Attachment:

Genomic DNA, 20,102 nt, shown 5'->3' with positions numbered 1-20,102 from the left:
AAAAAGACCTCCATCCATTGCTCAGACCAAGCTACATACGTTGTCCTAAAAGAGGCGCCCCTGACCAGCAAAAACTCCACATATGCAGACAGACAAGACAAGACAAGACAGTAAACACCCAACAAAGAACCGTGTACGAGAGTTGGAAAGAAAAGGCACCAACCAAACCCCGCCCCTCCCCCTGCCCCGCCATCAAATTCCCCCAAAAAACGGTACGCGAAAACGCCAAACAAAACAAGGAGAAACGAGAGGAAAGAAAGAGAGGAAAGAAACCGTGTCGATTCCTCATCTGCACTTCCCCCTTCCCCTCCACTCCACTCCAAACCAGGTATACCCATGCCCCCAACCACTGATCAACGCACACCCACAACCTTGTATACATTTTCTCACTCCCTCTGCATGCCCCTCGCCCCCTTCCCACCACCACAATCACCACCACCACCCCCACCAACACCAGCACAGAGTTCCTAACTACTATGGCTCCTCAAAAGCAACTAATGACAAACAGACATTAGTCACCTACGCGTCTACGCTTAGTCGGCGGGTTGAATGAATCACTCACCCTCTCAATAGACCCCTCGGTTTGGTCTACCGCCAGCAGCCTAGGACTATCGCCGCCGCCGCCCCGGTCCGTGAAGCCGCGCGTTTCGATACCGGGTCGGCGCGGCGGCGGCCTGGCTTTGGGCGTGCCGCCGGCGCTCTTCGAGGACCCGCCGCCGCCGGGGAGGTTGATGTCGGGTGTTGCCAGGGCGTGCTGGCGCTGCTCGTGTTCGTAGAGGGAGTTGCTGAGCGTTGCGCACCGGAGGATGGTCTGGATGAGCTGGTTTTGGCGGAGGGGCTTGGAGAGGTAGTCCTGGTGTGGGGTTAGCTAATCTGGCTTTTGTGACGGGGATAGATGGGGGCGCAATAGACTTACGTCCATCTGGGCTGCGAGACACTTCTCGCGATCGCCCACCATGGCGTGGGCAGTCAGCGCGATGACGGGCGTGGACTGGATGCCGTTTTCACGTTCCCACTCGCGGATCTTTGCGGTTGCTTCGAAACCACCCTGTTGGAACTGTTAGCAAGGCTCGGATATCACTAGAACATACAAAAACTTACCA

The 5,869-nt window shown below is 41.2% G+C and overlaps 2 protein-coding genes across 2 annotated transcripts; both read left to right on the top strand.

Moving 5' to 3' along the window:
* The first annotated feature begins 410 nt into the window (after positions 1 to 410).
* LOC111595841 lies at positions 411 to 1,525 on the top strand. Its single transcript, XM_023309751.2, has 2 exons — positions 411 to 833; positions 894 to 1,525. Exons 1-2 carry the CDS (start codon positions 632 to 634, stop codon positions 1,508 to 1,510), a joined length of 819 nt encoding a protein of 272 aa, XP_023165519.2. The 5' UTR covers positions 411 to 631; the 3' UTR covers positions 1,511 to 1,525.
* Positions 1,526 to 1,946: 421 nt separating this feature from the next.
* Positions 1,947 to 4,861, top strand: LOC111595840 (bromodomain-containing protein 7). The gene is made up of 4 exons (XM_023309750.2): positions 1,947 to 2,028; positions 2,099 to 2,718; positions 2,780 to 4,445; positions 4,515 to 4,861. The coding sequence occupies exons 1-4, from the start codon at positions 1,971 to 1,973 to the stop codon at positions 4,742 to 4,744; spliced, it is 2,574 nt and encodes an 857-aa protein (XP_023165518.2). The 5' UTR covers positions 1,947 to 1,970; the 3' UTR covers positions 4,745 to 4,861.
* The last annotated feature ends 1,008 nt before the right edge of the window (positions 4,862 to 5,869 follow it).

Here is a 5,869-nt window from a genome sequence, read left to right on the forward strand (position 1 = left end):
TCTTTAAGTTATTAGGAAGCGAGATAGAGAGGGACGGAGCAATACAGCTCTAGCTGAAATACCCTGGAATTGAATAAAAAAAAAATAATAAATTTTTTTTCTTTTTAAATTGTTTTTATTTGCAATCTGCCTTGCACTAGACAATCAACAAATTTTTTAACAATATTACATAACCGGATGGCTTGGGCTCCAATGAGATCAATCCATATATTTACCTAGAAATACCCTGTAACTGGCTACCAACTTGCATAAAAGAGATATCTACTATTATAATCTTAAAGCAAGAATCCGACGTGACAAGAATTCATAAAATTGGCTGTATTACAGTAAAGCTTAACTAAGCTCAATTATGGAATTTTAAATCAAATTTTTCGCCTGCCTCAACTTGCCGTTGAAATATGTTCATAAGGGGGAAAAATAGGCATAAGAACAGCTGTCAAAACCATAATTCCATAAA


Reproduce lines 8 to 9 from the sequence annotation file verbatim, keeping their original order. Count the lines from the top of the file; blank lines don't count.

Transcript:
* Positions 1,947 to 4,861, top strand: LOC111595840 (bromodomain-containing protein 7). The gene is made up of 4 exons (XM_023309750.2): positions 1,947 to 2,028; positions 2,099 to 2,718; positions 2,780 to 4,445; positions 4,515 to 4,861. The coding sequence occupies exons 1-4, from the start codon at positions 1,971 to 1,973 to the stop codon at positions 4,742 to 4,744; spliced, it is 2,574 nt and encodes an 857-aa protein (XP_023165518.2). The 5' UTR covers positions 1,947 to 1,970; the 3' UTR covers positions 4,745 to 4,861.
* The last annotated feature ends 1,008 nt before the right edge of the window (positions 4,862 to 5,869 follow it).